"The love that I've quickly grown for you, and I call it love because, to put it simply, I have nothing to gain from you except perhaps the idea of a legacy, the idea that I can care for something more than myself. But I digress…" Another sip. "The love that I've grown for you, I would compare it to the love that a father feels for a daughter. And, much like my parents before me, what you do to or for me would be the result of either my strength or weakness."

He places a meaningful free hand onto his chest, feeling the slow, deliberate beat of his own heart. "I admired my father's power, but I did not entirely respect him as a person. If you can't respect me as a person, and you see weakness in me, then you will probably take what bit of power that I have, once I'm done teaching you."

There's a long, deep breath, and he closes his eyes. "But my true wish is to earn your respect, earn your admiration as a human being, show you what the world could be, watch you grow into whatever you'll grow into. Perhaps you're not even an orphan, but that doesn't matter to me. I want to see if I'm truly capable of this, this is the gamble that I choose to engage in."

Sibyl is showing Alister neither much respect nor admiration. Whether this is because he hasn’t earned it yet or because she has an issue with authority figures outside of Epstein isn’t clear. She’s taken Etienne’s lead and has let her expression grow cloudy, intentions becoming less clear the longer she lets a new silence fill the space between the three of them.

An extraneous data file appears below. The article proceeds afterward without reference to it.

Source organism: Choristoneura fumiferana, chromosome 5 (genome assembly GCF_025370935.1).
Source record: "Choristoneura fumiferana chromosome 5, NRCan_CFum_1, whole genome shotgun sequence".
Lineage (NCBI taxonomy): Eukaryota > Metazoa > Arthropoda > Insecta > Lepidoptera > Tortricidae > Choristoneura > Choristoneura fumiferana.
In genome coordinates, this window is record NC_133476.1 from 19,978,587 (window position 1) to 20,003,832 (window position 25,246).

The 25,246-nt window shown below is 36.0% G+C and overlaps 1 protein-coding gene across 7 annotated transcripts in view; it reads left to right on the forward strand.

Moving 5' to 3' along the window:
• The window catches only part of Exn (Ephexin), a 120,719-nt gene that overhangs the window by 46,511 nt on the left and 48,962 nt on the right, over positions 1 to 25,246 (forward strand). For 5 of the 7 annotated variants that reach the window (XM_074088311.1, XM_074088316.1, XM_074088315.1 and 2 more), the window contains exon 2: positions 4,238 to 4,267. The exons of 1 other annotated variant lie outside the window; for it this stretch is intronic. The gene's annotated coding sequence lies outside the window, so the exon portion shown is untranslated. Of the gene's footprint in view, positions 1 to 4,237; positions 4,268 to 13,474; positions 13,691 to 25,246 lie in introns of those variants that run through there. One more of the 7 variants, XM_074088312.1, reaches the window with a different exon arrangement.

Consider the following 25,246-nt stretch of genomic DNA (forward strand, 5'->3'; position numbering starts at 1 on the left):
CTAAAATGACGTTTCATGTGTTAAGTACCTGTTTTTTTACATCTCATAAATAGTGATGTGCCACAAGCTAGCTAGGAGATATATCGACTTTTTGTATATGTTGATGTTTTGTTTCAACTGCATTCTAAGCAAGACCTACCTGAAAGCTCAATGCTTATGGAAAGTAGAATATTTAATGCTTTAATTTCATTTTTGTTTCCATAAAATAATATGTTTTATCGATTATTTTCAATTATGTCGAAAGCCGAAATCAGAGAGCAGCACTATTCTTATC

She has no whiskey to preoccupy her hands with, unfortunately, and her patience doesn’t last for as long as she probably wishes it would.

“Hire him then,” she suggests, and make no mistake: it is a suggestion. Her tone has shifted to one of offhanded deference that’s softer around the edges than the barb she’d attempted to stick him with a few moments ago. “I don’t need a bodyguard, but you do.”

Tink. That's the sound of the whiskey bottle neck tapping the edge of Alister's glass, and depositing a modest top up.

Etienne slides a look to Sibyl, equal parts assessing to see how she's taking all this talk, as well as some sly acknowledgment for her easy deflection. He wonders how much talking she did to get within this man's area of influence and his interest or, apparently, his heart, or whether it was something she's allowed to have happen to her. Whether there was some ineffable quality that put the idea in his own head.

Somehow, telling Alister Black what he needs strikes him as counterintuitive. He did, after all, buy an ocelot.

"Maybe Mister Black's only interested in buying off enemies," he says, "instead've friends."